The Opinion Letter also provides clarity regarding the relevant time period for determining if this 1.5-to-1 ratio is met if an employee’s hours and earnings fluctuate widely from week-to-week. For example, an employee’s actual and predetermined earnings could be the same during a company’s slow season (a 1-to-1 ratio) but spike to much greater than a 1.5-1 ratio during busier times. Addressing this issue, the Opinion Letter states that averaging an employee’s actual weekly earnings over an annual period is a reasonable method for calculating usual earnings to determine whether an employee meets the “reasonable relationship” standard.3 Although the Opinion Letter notes that this is not the only reasonable method of calculation, it does not provide alternative methods.

What Does the Opinion Letter Mean for Employers?

Fortunately, the Opinion Letter provides a bright line for employers who pay certain exempt employees both a salary and additional compensation. Considering the Opinion Letter, employers that claim the FLSA’s executive, administrative or professional exemption for employees and pay those employees hourly or other wages on top of a predetermined salary should examine the extent to which those employees’ guaranteed weekly salaries differ from their actual earnings. Employers should use the following formula to determine whether there is a “reasonable relationship” between the employee’s guaranteed weekly salary and actual earnings:

Annual Average of Actual Weekly Earnings
_____________________________________   ≤ 1.5

Guaranteed Weekly Salary

If the ratio of actual earnings and guaranteed weekly salary is less than or equal to 1.5, then, according to the Opinion Letter, the employer is compliant with the FLSA’s salary basis requirement. If an employee’s actual earnings exceed 1.5 times his or her guaranteed weekly salary, then the employer risks losing the ability to claim the executive, administrative or professional exemption for that employee. In this latter situation, the employer should analyze why the ratio is askew and change the employee’s compensation arrangement in a way that satisfies the test.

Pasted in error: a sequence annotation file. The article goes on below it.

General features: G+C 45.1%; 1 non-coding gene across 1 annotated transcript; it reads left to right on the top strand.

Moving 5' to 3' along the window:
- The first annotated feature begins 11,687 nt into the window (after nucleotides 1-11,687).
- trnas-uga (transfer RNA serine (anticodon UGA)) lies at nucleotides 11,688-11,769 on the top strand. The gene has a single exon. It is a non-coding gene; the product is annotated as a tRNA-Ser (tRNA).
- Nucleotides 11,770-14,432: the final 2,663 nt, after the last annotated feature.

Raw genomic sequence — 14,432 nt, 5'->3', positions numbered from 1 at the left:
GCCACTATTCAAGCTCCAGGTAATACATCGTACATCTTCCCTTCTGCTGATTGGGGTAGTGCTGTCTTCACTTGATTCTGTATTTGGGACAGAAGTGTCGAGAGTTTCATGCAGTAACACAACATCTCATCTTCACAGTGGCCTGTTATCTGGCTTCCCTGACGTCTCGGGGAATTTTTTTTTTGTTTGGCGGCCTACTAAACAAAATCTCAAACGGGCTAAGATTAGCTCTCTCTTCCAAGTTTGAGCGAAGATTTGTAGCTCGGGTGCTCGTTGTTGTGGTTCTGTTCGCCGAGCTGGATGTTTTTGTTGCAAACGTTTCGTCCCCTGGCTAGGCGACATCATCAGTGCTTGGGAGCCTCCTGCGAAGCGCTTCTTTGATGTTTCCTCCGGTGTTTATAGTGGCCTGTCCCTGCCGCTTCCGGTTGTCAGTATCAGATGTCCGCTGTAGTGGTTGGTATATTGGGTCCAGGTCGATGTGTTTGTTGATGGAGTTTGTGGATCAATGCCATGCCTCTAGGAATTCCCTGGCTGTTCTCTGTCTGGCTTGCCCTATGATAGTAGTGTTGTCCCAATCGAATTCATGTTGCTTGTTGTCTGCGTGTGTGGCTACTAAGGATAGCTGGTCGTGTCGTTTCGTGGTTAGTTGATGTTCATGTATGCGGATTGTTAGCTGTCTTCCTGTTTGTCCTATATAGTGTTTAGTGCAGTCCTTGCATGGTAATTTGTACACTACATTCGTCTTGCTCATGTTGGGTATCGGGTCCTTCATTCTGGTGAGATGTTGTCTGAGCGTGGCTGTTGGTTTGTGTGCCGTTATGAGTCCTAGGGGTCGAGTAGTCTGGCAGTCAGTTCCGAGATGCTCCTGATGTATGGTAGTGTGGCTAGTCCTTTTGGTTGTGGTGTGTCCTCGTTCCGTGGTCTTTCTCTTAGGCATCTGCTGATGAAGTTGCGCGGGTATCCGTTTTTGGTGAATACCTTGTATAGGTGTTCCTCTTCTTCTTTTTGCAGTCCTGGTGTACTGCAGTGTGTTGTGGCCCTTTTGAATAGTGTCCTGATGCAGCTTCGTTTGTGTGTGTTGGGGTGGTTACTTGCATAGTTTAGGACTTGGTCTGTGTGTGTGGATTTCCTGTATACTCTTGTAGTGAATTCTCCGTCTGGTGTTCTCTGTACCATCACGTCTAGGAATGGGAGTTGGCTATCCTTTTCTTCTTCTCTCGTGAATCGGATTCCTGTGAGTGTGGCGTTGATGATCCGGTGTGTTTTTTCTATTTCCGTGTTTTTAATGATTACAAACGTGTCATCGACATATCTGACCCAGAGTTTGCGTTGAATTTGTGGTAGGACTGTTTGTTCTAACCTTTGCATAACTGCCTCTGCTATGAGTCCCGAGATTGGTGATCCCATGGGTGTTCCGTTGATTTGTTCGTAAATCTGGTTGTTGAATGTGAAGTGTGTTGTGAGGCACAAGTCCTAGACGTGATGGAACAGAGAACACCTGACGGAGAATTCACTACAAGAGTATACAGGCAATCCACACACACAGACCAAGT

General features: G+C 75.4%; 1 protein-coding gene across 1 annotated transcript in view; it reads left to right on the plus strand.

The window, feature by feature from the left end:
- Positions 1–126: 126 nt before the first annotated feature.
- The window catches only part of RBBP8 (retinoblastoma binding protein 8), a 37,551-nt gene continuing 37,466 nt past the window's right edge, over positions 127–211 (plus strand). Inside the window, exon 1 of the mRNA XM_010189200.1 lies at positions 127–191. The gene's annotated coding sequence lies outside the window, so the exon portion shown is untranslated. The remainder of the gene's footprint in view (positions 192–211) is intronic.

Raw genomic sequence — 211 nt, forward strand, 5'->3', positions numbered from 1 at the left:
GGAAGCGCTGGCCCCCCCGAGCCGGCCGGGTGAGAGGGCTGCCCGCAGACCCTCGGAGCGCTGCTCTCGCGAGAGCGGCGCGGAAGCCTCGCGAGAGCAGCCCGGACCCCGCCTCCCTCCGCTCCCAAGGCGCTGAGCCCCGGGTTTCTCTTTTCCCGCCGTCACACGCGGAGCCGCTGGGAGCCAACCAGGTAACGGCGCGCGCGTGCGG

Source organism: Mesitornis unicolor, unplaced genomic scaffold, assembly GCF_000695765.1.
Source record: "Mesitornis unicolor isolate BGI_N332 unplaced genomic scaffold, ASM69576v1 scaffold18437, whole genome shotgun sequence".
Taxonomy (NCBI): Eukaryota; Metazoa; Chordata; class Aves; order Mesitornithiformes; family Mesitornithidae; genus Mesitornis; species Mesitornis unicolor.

1 Employers may be wondering why the DOL places a cap on what employees may earn in addition to a guaranteed weekly salary. By capping the amount that actual earnings may deviate above guaranteed earnings, the DOL incentivizes employers to increase guaranteed salaries as market forces push employee earnings upwards.
2 The DOL also cites caselaw in the Opinion Letter to support this ratio. See Brown v. Aleris Specification Alloys, Inc., 2016 WL 1183207, at *2, *4 (N.D. Ind. Mar. 28, 2016) (finding a “reasonable relationship” when employee’s actual earnings did not exceed approximately 1.4-times the guaranteed salary); Haas v. Behr Dayton Thermal Prods., LLC, 2008 WL 11351383, at *13 (S.D. Ohio Dec. 22, 2008) (finding a “reasonable relationship” when actual earnings were approximately 1.3-times the guaranteed salary).
3 Employers must calculate this annual average on an employee-by-employee basis. The Opinion Letter states that calculating the average earnings for a job classification or group of employees may not yield accurate usual earnings for each employee.